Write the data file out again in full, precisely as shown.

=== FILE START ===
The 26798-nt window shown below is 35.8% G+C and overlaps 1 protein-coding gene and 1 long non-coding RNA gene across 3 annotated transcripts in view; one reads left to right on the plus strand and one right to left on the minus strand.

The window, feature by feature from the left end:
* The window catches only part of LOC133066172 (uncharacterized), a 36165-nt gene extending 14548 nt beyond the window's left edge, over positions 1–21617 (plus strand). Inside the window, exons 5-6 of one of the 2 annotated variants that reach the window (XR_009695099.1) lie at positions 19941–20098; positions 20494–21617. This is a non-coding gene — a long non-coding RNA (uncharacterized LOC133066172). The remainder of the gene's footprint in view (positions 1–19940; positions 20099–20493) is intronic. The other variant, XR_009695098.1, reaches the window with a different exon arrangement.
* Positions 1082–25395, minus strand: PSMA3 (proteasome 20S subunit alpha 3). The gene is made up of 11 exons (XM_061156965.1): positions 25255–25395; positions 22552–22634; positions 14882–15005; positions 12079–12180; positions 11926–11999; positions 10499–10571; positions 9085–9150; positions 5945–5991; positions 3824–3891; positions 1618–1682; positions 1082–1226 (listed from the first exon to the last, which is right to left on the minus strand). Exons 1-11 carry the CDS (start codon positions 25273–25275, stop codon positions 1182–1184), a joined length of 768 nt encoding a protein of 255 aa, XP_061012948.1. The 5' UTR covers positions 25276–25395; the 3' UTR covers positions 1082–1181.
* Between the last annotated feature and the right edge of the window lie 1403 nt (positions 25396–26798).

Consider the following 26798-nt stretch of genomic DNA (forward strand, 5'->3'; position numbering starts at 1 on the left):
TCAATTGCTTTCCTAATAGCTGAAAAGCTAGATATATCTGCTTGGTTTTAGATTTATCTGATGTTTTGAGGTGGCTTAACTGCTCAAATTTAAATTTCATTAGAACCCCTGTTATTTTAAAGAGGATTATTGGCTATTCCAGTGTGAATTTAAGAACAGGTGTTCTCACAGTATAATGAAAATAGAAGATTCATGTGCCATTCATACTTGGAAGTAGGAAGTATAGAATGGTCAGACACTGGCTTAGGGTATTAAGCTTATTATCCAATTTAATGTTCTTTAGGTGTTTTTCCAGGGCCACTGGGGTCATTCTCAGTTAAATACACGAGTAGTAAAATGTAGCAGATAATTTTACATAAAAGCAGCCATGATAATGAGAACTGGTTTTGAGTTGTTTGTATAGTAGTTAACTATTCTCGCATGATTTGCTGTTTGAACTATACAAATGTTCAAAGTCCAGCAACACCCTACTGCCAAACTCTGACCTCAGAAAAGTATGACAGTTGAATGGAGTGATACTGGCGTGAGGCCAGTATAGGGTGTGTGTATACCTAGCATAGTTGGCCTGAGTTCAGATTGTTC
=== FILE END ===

The 26798-nt window shown below is 35.8% G+C and overlaps 1 protein-coding gene and 1 long non-coding RNA gene across 3 annotated transcripts in view; one reads left to right on the plus strand and one right to left on the minus strand.

The window, feature by feature from the left end:
* The window catches only part of LOC133066172 (uncharacterized), a 36165-nt gene extending 14548 nt beyond the window's left edge, over positions 1–21617 (plus strand). Inside the window, exons 5-6 of one of the 2 annotated variants that reach the window (XR_009695099.1) lie at positions 19941–20098; positions 20494–21617. This is a non-coding gene — a long non-coding RNA (uncharacterized LOC133066172). The remainder of the gene's footprint in view (positions 1–19940; positions 20099–20493) is intronic. The other variant, XR_009695098.1, reaches the window with a different exon arrangement.
* Positions 1082–25395, minus strand: PSMA3 (proteasome 20S subunit alpha 3). The gene is made up of 11 exons (XM_061156965.1): positions 25255–25395; positions 22552–22634; positions 14882–15005; positions 12079–12180; positions 11926–11999; positions 10499–10571; positions 9085–9150; positions 5945–5991; positions 3824–3891; positions 1618–1682; positions 1082–1226 (listed from the first exon to the last, which is right to left on the minus strand). Exons 1-11 carry the CDS (start codon positions 25273–25275, stop codon positions 1182–1184), a joined length of 768 nt encoding a protein of 255 aa, XP_061012948.1. The 5' UTR covers positions 25276–25395; the 3' UTR covers positions 1082–1181.
* Between the last annotated feature and the right edge of the window lie 1403 nt (positions 25396–26798).

Consider the following 26798-nt stretch of genomic DNA (forward strand, 5'->3'; position numbering starts at 1 on the left):
TCAATTGCTTTCCTAATAGCTGAAAAGCTAGATATATCTGCTTGGTTTTAGATTTATCTGATGTTTTGAGGTGGCTTAACTGCTCAAATTTAAATTTCATTAGAACCCCTGTTATTTTAAAGAGGATTATTGGCTATTCCAGTGTGAATTTAAGAACAGGTGTTCTCACAGTATAATGAAAATAGAAGATTCATGTGCCATTCATACTTGGAAGTAGGAAGTATAGAATGGTCAGACACTGGCTTAGGGTATTAAGCTTATTATCCAATTTAATGTTCTTTAGGTGTTTTTCCAGGGCCACTGGGGTCATTCTCAGTTAAATACACGAGTAGTAAAATGTAGCAGATAATTTTACATAAAAGCAGCCATGATAATGAGAACTGGTTTTGAGTTGTTTGTATAGTAGTTAACTATTCTCGCATGATTTGCTGTTTGAACTATACAAATGTTCAAAGTCCAGCAACACCCTACTGCCAAACTCTGACCTCAGAAAAGTATGACAGTTGAATGGAGTGATACTGGCGTGAGGCCAGTATAGGGTGTGTGTATACCTAGCATAGTTGGCCTGAGTTCAGATTGTTC